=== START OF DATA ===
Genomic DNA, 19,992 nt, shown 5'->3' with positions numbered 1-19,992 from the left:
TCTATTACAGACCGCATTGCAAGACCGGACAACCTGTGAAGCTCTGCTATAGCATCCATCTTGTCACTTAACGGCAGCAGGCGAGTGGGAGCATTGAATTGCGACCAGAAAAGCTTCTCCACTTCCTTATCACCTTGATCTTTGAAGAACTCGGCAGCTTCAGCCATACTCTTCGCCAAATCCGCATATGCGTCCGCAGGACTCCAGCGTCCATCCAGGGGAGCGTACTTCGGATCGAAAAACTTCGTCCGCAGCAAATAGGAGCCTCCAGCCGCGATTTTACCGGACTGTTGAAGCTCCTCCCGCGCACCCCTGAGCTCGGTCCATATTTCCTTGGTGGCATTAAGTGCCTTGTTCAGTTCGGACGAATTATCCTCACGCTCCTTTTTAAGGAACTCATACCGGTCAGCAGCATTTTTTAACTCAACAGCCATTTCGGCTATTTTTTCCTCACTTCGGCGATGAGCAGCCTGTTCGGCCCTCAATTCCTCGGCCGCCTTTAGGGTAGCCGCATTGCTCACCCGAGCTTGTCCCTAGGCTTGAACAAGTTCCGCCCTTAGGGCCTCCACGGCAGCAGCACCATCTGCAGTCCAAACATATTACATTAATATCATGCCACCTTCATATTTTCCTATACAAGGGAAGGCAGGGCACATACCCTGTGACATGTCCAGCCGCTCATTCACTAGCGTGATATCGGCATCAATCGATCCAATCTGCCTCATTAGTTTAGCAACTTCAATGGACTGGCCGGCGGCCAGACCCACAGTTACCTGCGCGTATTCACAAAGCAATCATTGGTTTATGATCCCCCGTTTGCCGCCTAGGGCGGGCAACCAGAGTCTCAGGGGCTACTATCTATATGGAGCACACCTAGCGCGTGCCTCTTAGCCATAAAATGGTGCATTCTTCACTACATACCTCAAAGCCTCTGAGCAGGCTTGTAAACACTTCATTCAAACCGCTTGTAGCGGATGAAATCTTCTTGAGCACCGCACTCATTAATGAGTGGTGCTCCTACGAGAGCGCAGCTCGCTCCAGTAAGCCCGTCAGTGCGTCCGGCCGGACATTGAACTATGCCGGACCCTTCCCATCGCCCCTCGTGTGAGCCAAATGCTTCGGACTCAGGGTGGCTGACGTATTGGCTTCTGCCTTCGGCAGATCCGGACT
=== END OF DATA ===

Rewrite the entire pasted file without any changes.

Genomic DNA, 19,992 nt, shown 5'->3' with positions numbered 1-19,992 from the left:
TCTATTACAGACCGCATTGCAAGACCGGACAACCTGTGAAGCTCTGCTATAGCATCCATCTTGTCACTTAACGGCAGCAGGCGAGTGGGAGCATTGAATTGCGACCAGAAAAGCTTCTCCACTTCCTTATCACCTTGATCTTTGAAGAACTCGGCAGCTTCAGCCATACTCTTCGCCAAATCCGCATATGCGTCCGCAGGACTCCAGCGTCCATCCAGGGGAGCGTACTTCGGATCGAAAAACTTCGTCCGCAGCAAATAGGAGCCTCCAGCCGCGATTTTACCGGACTGTTGAAGCTCCTCCCGCGCACCCCTGAGCTCGGTCCATATTTCCTTGGTGGCATTAAGTGCCTTGTTCAGTTCGGACGAATTATCCTCACGCTCCTTTTTAAGGAACTCATACCGGTCAGCAGCATTTTTTAACTCAACAGCCATTTCGGCTATTTTTTCCTCACTTCGGCGATGAGCAGCCTGTTCGGCCCTCAATTCCTCGGCCGCCTTTAGGGTAGCCGCATTGCTCACCCGAGCTTGTCCCTAGGCTTGAACAAGTTCCGCCCTTAGGGCCTCCACGGCAGCAGCACCATCTGCAGTCCAAACATATTACATTAATATCATGCCACCTTCATATTTTCCTATACAAGGGAAGGCAGGGCACATACCCTGTGACATGTCCAGCCGCTCATTCACTAGCGTGATATCGGCATCAATCGATCCAATCTGCCTCATTAGTTTAGCAACTTCAATGGACTGGCCGGCGGCCAGACCCACAGTTACCTGCGCGTATTCACAAAGCAATCATTGGTTTATGATCCCCCGTTTGCCGCCTAGGGCGGGCAACCAGAGTCTCAGGGGCTACTATCTATATGGAGCACACCTAGCGCGTGCCTCTTAGCCATAAAATGGTGCATTCTTCACTACATACCTCAAAGCCTCTGAGCAGGCTTGTAAACACTTCATTCAAACCGCTTGTAGCGGATGAAATCTTCTTGAGCACCGCACTCATTAATGAGTGGTGCTCCTACGAGAGCGCAGCTCGCTCCAGTAAGCCCGTCAGTGCGTCCGGCCGGACATTGAACTATGCCGGACCCTTCCCATCGCCCCTCGTGTGAGCCAAATGCTTCGGACTCAGGGTGGCTGACGTATTGGCTTCTGCCTTCGGCAGATCCGGACT